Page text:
The core data structure in Pandas is a DataFrame. A DataFrame is a two-dimensional data structure made up of columns and rows
If you have a background in the statistical programming language R, a DataFrame is modeled after the data.frame object in R.
The Pandas DataFrame structure gives you the speed of low-level languages combined with the ease and expressiveness of high-level languages.
Each row in a DataFrame makes up an individual record—think of a user for a SaaS application or the summary of a single day of stock transactions for a particular stock symbol.
Each column in a DataFrame represents an observed value for each row in the DataFrame. DataFrames can have multiple columns, each of which has a defined type.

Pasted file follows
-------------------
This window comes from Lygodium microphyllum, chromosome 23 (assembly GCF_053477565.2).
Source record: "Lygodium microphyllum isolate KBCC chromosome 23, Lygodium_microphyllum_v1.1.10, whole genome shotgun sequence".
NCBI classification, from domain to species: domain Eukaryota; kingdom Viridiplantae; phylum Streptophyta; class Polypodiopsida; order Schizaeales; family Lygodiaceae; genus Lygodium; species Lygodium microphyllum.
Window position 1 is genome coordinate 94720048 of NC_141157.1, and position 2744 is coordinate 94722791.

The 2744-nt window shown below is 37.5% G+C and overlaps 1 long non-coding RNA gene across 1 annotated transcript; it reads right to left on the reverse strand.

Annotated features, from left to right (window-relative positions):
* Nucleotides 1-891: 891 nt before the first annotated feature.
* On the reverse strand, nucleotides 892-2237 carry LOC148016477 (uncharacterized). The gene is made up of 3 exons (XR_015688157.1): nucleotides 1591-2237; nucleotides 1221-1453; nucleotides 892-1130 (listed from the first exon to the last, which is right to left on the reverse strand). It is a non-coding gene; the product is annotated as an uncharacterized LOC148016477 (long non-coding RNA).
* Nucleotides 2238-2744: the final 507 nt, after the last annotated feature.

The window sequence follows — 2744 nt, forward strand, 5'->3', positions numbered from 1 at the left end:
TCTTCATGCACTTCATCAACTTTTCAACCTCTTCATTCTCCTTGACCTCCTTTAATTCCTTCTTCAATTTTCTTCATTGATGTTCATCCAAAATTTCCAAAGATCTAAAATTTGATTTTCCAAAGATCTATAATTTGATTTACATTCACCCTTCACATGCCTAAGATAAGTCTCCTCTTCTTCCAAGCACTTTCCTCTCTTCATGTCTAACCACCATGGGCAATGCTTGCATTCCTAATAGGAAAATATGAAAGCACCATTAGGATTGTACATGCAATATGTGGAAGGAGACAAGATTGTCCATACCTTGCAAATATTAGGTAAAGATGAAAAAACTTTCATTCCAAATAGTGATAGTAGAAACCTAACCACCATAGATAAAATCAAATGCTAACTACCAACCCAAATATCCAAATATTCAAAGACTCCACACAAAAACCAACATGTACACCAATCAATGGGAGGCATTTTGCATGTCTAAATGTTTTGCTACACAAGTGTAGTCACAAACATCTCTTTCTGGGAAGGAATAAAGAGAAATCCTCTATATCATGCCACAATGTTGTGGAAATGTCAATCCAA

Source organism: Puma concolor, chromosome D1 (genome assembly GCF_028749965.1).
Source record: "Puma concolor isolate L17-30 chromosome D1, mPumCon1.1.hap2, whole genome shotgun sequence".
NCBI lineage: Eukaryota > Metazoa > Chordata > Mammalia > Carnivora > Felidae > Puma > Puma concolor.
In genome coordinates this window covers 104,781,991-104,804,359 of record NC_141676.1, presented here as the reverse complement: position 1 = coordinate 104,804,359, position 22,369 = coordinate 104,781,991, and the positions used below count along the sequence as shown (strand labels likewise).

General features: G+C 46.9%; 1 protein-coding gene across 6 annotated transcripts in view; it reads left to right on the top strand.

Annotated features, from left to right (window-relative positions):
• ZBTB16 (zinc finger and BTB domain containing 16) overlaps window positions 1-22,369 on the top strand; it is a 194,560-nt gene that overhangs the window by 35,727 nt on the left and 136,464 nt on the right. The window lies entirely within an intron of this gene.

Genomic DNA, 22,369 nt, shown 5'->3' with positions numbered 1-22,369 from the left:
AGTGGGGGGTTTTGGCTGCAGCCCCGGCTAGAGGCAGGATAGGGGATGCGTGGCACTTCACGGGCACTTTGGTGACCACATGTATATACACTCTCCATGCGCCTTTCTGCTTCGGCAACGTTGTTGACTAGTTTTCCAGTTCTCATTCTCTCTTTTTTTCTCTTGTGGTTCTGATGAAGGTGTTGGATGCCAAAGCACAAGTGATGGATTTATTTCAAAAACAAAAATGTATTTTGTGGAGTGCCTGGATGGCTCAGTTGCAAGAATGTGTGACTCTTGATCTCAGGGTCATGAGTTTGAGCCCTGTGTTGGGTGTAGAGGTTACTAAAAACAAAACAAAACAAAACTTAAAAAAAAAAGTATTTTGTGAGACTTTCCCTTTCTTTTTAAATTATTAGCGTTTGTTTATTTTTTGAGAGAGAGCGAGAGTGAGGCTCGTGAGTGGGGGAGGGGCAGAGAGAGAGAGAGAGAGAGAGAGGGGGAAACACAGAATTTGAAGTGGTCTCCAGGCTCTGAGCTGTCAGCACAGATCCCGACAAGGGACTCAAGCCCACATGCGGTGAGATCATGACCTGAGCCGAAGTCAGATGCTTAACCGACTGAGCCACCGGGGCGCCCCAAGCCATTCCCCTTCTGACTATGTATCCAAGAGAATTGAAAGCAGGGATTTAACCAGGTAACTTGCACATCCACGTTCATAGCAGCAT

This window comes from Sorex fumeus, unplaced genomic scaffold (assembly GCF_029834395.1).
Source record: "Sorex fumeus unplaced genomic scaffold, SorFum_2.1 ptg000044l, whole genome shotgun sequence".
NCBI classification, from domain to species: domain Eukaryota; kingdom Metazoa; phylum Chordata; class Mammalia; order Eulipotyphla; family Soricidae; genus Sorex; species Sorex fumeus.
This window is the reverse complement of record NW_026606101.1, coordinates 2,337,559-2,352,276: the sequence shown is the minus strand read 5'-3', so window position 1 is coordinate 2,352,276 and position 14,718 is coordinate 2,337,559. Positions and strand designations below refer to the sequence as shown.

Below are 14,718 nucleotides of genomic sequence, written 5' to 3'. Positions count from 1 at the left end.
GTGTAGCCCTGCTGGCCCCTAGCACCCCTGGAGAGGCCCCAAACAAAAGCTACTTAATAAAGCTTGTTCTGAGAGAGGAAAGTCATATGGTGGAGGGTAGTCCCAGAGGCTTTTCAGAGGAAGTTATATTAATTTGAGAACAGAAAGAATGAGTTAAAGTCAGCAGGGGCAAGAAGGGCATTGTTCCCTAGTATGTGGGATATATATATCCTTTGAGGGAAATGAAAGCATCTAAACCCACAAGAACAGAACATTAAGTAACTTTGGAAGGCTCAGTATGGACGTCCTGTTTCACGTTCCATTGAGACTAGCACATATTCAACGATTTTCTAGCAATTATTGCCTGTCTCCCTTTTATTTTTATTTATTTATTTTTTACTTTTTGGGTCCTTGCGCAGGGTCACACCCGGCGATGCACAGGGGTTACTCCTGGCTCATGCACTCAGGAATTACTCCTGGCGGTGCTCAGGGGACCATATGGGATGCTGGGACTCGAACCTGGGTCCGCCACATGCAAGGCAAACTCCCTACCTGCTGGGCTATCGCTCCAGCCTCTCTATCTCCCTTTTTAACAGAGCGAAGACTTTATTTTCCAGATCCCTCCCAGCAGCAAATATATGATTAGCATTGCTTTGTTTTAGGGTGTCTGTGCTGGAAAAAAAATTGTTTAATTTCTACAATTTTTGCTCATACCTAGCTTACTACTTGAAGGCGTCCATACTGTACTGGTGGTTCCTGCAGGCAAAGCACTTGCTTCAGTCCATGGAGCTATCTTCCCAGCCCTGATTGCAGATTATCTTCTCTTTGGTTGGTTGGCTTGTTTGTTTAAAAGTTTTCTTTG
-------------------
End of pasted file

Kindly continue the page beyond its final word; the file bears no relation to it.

For example, if you have a DataFrame that contains daily transaction summaries for a stock symbol, you might have one column of type float that indicates the closing price while another column of type int that indicates the total volume traded that day.
DataFrames are built on top of NumPy, a blazing-fast library that uses C/C++ and Fortran for fast, efficient computation of data.
Now that we understand the basics behind a DataFrame, let’s play around with creating and viewing a DataFrame.
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